The heart of matters 

Have you ever been around long enough for a familiar place to become strange?

I imagine old people experience that feeling a lot.

I belong to a generation that moved from long landline conversations that were timed by anxious parents to one where 2 year olds can click selfies. This feels pretty normal, and I hope to see the SciFi novels of my childhood become reality. And yet, I realise this slow change does trigger occasional nostalgia. I suspect these get more frequent as we age.

What I realised is, a place and the love you feel for it is rarely just about the place. It’s elements, positive or negative, are such a vital part of its identity. 

I’d consider this a partial break on my favourite paradox, the Ship of Theseus. Also known as Theseus’s paradox, this thought experiment raises the question of whether an object that has had all of its components replaced remains fundamentally the same object.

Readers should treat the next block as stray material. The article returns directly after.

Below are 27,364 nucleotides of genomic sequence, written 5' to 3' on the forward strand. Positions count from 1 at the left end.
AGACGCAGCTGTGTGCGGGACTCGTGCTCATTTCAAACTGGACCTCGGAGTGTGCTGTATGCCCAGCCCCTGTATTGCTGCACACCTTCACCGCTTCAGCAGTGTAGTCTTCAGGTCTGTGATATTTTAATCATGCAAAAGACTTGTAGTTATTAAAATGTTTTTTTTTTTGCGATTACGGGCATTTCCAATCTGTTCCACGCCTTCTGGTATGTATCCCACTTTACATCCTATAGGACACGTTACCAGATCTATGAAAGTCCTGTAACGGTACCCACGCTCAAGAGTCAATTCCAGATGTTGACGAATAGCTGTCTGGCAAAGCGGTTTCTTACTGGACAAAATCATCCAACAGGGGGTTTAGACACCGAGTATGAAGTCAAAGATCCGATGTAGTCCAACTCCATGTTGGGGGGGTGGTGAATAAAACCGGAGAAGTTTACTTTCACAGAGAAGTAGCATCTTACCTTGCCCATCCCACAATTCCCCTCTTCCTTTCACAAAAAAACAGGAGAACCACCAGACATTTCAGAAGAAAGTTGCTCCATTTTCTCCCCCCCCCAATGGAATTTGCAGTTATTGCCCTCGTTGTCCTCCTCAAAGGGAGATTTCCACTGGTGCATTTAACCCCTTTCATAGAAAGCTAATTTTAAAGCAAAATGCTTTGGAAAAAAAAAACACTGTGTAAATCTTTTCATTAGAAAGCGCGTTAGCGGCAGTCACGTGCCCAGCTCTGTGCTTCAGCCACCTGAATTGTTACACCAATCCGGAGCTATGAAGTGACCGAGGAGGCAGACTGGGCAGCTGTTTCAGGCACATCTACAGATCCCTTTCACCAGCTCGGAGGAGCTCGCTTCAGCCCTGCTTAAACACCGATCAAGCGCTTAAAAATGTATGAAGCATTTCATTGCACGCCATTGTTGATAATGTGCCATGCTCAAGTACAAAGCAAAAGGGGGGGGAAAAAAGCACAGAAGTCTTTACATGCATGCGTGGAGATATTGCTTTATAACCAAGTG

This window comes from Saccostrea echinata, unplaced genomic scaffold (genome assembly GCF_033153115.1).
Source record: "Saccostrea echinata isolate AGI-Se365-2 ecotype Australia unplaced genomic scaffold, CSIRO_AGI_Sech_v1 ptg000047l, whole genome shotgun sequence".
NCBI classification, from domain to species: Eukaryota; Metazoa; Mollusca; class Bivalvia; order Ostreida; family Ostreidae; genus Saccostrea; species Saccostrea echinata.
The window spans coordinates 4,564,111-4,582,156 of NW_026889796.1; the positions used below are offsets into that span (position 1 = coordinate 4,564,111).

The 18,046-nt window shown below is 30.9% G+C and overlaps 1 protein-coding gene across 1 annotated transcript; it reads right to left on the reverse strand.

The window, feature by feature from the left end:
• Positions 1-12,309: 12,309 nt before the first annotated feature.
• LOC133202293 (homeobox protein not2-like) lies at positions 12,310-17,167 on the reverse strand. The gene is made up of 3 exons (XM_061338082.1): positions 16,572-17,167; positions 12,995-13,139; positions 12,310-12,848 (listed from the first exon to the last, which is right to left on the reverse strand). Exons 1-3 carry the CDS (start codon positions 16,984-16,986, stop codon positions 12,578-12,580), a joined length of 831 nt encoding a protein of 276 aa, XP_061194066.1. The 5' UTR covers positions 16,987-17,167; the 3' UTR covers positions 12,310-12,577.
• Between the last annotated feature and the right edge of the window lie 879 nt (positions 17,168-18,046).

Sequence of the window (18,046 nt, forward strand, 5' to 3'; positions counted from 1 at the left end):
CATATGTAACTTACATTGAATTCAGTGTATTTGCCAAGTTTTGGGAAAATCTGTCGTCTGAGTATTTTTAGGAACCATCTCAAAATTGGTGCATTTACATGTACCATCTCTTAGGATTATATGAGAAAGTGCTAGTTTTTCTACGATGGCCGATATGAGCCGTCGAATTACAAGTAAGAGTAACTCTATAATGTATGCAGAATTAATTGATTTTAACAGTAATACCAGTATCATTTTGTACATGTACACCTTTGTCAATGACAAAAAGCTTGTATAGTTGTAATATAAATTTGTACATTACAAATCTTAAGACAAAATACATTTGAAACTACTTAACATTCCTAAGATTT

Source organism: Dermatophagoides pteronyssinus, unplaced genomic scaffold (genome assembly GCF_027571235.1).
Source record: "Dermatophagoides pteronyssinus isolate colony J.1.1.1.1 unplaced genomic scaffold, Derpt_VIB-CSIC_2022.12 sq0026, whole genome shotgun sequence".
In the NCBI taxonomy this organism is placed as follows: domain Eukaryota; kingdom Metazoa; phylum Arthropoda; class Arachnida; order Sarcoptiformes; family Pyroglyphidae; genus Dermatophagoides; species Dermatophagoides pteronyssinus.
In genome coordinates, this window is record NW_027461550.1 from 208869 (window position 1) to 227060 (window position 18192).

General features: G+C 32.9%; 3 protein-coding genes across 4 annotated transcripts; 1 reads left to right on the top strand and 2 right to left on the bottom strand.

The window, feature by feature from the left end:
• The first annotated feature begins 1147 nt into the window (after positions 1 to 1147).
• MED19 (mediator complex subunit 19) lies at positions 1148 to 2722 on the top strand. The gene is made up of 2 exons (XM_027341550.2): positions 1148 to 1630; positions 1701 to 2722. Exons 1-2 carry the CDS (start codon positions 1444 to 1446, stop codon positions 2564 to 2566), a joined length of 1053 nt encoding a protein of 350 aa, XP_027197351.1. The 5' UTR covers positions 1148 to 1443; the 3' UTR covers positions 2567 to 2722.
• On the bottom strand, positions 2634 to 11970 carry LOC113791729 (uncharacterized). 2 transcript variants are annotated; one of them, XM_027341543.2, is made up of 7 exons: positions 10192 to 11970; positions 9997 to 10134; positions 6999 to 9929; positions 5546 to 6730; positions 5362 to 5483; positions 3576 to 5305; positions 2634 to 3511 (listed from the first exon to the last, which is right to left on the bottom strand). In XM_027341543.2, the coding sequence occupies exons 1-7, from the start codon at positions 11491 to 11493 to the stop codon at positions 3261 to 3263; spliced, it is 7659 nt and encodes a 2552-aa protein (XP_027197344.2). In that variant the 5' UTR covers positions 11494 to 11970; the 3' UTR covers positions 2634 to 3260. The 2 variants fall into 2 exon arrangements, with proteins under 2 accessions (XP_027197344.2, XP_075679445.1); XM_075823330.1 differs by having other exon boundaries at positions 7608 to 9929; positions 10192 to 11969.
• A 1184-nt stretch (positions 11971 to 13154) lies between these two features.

After a certain amount of parameters, physical, human or any other kind are changed, the human experience of a place changes forever.

That’s when you say, my heart’s no longer in it.


2 thoughts on “The heart of matters 

  1. Loved it. It portrays what maybe every early 90s kid feels. I feel it around me every time. Even when I walk down the narrow gulleys of my village. The old hearth that once used to boil water for us to bathe on those chilly winter mornings, when school would feel like torment. The tamarind tree where we spent our summer afternoons. The school playground. Nostalgia strikes, and you can’t help but say,” Those were the days”. 🙂

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